Egypt to hand over Regeni's belongings to Italy
Ahram Online, , Tuesday 1 Nov 2016
On Tuesday, a meeting was held in Cairo between Rome's deputy prosecutor and Egypt's top prosecutor to discuss updates on the investigation into Regeni's death in Egypt earlier this year

Egypt agreed on Tuesday to hand over documents belonging to Italian student Guilio Regeni who was found dead in Cairo in February, a joint statement by the Egyptian and Italian prosecution read.

In an official statement released following a Cairo meeting between Rome's deputy prosecutor Sergio Colaioccoand Egypt's top prosecutor Nabil Sadek, the Egyptian prosecution said it will hand over Regeni's documents that were found on 24 March.

The documents, which are no longer needed for the investigation being conducted in Egypt, include his American University in Cairo and Cambridge University ID cards inside a "red handbag bearing the Italian flag" along with other items such as his credit card and two mobile phones.

Colaiocco extended an invitation to Sadek to visit Rome in December to keep Cairo up-to-date on the developments in the case, as well as to arrange a visit between Egypt's prosecutor and Regeni's family.

Regeni, who was in Cairo conducting research on independent trade unions, went missing on 25 January. His body was found, bearing signs of torture, on a roadside on the outskirts of Cairo on 3 February.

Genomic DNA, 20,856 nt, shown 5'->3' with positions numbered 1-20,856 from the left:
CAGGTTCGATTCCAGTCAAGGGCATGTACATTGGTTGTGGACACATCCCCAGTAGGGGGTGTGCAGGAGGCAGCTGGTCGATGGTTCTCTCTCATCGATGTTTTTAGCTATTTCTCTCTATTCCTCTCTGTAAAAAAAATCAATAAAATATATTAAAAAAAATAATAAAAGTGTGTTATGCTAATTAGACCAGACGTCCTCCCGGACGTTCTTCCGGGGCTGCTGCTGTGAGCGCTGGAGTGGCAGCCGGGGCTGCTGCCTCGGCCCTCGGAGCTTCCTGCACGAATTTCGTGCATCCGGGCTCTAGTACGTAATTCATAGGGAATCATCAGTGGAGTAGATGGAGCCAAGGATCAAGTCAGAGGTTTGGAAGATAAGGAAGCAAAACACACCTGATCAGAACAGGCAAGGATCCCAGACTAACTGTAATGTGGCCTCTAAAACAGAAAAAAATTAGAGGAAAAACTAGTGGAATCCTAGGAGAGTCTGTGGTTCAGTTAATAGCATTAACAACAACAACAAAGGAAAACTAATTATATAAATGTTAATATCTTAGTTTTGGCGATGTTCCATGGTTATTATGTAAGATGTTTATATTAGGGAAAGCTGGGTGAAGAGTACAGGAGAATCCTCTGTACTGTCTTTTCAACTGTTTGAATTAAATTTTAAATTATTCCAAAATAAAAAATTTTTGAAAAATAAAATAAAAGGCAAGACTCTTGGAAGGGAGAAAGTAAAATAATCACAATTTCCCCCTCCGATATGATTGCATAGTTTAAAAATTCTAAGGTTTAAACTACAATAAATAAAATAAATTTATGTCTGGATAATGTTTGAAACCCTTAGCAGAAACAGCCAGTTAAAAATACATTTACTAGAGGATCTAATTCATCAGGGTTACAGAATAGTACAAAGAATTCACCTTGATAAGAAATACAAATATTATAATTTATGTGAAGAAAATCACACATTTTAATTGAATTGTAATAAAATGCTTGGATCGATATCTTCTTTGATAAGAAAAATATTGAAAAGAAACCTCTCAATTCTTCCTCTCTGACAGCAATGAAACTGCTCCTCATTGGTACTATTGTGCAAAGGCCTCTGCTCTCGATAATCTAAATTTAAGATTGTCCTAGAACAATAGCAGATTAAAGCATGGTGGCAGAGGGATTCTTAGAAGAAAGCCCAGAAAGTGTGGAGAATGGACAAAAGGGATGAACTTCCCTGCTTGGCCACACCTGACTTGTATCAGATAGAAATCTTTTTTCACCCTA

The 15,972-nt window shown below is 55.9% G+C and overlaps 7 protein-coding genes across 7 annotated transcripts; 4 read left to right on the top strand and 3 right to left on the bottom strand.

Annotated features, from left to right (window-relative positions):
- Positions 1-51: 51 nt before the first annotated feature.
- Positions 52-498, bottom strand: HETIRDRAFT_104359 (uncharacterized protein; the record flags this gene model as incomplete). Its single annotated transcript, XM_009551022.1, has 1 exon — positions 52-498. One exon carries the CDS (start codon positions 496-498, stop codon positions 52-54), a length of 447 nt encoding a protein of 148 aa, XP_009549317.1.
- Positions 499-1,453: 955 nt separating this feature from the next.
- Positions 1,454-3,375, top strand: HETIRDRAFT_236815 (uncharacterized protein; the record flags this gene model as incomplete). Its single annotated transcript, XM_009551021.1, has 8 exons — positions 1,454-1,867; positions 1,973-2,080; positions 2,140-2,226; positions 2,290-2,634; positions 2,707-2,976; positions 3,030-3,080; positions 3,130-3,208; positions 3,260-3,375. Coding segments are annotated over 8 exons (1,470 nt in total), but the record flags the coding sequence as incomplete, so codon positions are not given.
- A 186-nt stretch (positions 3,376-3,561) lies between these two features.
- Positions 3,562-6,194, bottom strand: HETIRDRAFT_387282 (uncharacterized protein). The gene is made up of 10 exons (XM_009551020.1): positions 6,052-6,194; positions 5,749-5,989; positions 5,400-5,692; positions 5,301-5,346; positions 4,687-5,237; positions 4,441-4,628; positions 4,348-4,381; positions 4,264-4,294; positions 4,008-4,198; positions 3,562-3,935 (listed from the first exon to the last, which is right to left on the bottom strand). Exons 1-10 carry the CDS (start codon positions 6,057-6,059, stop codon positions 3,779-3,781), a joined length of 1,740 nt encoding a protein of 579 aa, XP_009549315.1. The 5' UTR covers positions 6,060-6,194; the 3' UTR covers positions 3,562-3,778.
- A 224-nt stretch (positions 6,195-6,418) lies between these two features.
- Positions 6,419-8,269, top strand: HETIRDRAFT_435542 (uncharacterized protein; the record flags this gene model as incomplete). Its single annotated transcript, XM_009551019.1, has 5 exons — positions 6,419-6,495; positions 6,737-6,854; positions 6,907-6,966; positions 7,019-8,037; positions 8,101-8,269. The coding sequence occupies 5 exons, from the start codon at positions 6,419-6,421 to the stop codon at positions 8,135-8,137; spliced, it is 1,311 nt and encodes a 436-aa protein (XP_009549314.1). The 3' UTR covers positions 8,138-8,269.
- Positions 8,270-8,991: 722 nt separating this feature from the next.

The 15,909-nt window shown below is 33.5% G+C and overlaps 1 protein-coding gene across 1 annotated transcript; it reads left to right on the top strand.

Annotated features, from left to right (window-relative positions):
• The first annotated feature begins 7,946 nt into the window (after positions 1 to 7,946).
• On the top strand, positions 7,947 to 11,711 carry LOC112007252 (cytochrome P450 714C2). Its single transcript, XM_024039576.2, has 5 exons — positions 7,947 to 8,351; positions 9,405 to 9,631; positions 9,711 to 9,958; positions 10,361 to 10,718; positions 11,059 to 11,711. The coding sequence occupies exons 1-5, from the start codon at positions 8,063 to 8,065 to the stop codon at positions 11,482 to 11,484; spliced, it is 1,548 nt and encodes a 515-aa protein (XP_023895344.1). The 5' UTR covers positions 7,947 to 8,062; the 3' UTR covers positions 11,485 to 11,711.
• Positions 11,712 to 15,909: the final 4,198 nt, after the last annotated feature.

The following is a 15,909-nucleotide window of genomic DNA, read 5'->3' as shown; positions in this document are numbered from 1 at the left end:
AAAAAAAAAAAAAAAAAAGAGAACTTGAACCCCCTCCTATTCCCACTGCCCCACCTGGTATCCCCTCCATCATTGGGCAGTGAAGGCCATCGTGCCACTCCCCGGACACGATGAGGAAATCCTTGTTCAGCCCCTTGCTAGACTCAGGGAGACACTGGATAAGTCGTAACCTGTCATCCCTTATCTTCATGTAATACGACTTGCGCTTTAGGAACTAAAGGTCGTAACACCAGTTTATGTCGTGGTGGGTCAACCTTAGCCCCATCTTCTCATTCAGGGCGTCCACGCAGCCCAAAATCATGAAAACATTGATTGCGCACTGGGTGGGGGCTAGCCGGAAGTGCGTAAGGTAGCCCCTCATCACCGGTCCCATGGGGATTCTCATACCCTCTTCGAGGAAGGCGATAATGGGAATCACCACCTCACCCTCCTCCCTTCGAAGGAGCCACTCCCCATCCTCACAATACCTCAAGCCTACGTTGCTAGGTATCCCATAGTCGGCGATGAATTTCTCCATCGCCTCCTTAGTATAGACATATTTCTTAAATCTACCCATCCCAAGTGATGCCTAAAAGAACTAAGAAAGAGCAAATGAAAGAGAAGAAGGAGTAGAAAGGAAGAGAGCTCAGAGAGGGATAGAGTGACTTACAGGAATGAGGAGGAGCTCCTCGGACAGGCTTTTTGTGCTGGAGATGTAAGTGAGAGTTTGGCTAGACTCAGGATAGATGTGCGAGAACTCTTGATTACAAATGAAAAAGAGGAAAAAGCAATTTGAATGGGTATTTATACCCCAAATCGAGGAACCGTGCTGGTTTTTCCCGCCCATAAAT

In March, Egyptian police announced that they had found Regeni's identity documents inside an apartment linked to a gang that robs foreigners, hours after killing all its four members in a fire exchange in New Cairo.

In September, Sadek visited Rome for updates on the probe, where he told his Italian counterparts that police briefly investigated Regeni before his murder but suspended their operation after three days.

Sadek also said during his visit that there were "doubts" regarding a link between a reported gang and the kidnapping and murder of Regeni.

Regeni’s murder has strained ties in an otherwise close relationship between Rome and Cairo.

Egypt strongly denies claims that security forces were involved in Regeni's murder.

Italian officials have publicly criticised the investigations being carried out by Cairo, saying they were being conducted in a way that shows a lack of transparency.